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Macreadie making the most of it

The Journey | Tasmania In this special episode of The Journey, go behind-the-scenes as the 2016 draftees travel to Tasmania for camp. Presented by Virgin Australia.

Harrison Macreadie got the call-up late – so late in fact that his folks found out before him that he might just make the cut.

Not until after last Thursday night’s Richmond match did Macreadie realise that the Club’s Player Development Manager Craig 'Funky' Millar had forewarned his father Dale and mother Megan that their boy might be a late inclusion for Jed Lamb.

The fact that Megan kept silent for an hour or three truly impressed Macreadie. As he said: “I was surprised Mum didn’t tell me because she tells me everything”. 

Macreadie’s 11th-hour selection probably served to keep any nerves at bay, as the one-time Giants Academy player didn’t think he’d be fast-tracked by the Club which landed him with its third-round selection - selection 47 overall - in the most recent national draft.

“I had hoped that if I’d made the cut for Round 1 it’d be awesome, but to be truthful I’d focused on wanting to perform in the VFL,” he said.

“But I then got the call-up and couldn’t believe it.” 

Watch Macreadie speak to Carlton Media after his debut

Though the odd butterfly flitter-fluttered in his gut during the pre-match warm-up, Macreadie remembered that his cause was helped by a quiet but timely word from Kade Simpson. 

“Kade said to me: ‘Just play how you’ve been playing, do what you naturally do and just back yourself’,” Macreadie said.

“Once I got onto the ground and the first siren went all the nerves dropped because it was ‘game on’ and I was focused . . . and I felt I was meant to be here, that I was in the right place.”

Though the Blues ended the match 43 points adrift, Macreadie acquitted himself well in what will hopefully be the first of many, many appearances in the dark navy No.26 – a famous number worn by premiership players George Calwell, Jim Park, Jim Clark and the 1987 Norm Smith Medallist David Rhys-Jones.

Harrison Macreadie battles hard for possession in his AFL debut. (Photo: AFL Media)

Macreadie would have taken great comfort in the knowledge that Dale and Megan were amongst the 73,137 watching on at the MCG, along with a few others glued to the set at the Doodle Cooma Arms Hotel in the main drag of Henty – Macreadie’s hometown in southwestern New South Wales, roughly halfway between Melbourne and Sydney. 

“We’re pretty famous for the good old Henty Machinery Field Days,” Macreadie said of the place. “We get a fair few people in from everywhere. 

“The population of Henty is about 900-plus. We have a local pub that’s pretty well-known, and the bushranger ‘Mad Dog’ Morgan floated around there in the old days, but there’s not much else to it. It’s got one main street. 

“In saying that, Henty was a great place to grow up. I knew everyone in town and they were all pretty friendly.” 

The Macreadies have boasted a presence in Henty for donkey’s years, while Harrison’s mother’s clan the Quinns still command a handsome football reputation in Ganmain Grong Grong Matong.

Harrison’s father Dale Macreadie, who apparently answers to “Ernie” around town, tallied more than 400 club games for Henty as a prime defender, landing two premiership medallions and representing the Hume Football League combine in the process.

Three years ago, Harrison himself savoured premiership success with his home club as a tender 16-year-old, and through the period raised many an eyebrow with a succession of stirring performances in the key defensive post.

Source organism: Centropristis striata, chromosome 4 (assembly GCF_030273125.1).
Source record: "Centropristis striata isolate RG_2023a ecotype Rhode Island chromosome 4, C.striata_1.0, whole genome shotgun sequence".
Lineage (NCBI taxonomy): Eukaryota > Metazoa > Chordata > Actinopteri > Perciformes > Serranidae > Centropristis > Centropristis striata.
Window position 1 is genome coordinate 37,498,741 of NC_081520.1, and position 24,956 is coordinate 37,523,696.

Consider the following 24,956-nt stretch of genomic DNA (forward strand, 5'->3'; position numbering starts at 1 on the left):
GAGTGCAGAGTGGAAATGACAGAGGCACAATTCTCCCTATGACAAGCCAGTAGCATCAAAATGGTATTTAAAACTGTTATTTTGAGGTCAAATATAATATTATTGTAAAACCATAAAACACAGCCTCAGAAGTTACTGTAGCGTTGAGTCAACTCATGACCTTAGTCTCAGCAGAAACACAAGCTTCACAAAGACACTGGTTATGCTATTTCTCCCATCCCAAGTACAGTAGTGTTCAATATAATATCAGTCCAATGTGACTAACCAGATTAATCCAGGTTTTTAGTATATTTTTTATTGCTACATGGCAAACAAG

Macreadie’s selection at 47, after GWS opted not to match Carlton’s bid, literally came out of the blue – which was fine by him and his Mum and Dad, particularly Dad.

Watch Macreadie's under-18 highlights

“I hadn’t talked to ‘SOS’ (list manager Stephen Silvagni) and had no intention of going to Carlton, but they called my name out and I was gobsmacked really,” Macreadie said.

“In the end, my Dad and I were actually cheering because the old man and myself are both Carlton supporters and we were over the moon.” 

Harrison Macreadie represents the Allies in the 2016 Under-18 Championships. (Photo: AFL Media)

As with Fisher, Petrevski-Seton, Polson and Kerr, all amongst Carlton’s most recent national intake, Macreadie is a most respectful person – which is why he was truly mortified when Brendon Bolton quite rightly pulled him up after boarding the team bus on the recent training camp in Tasmania. The moment is gloriously captured by Carlton’s video producer Darcy Muller a couple of minutes into The Journey: Tasmania which now appears on the Club’s website. 

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Before boarding the bus, Bolton reminded Macreadie and his fellow draftees of the importance of introducing themselves to people with a handshake whether known to them or unknown. Moments later, Macreadie boarded the bus and in full view of the Carlton coach forgot to greet the driver.

“I can’t believe that it happened,” Macreadie conceded. “We’d just talked about it before, I walked on and I saw one of the staffers on the right helping us out, but I completely missed the one on the left. ‘Bolts’ grabbed me and I thought ‘Oh no, I’ve done something wrong here’. 

“As a result we all had to do a few push-ups which wasn’t a great start to the trip, but it was a great moment of learning about manners and being respectful of people.”

The good people of Henty can rest assured that their boy has found a good home, for Macreadie is in no doubt that the Carlton environment is a truly healthy one. 

Asked to articulate his thoughts on how he’s found the place, the easy-going kid in the No.26 replied: “It’s been friendly, everyone is focused and I know we’re heading in the right direction under Bolts’ supervision and coaching”.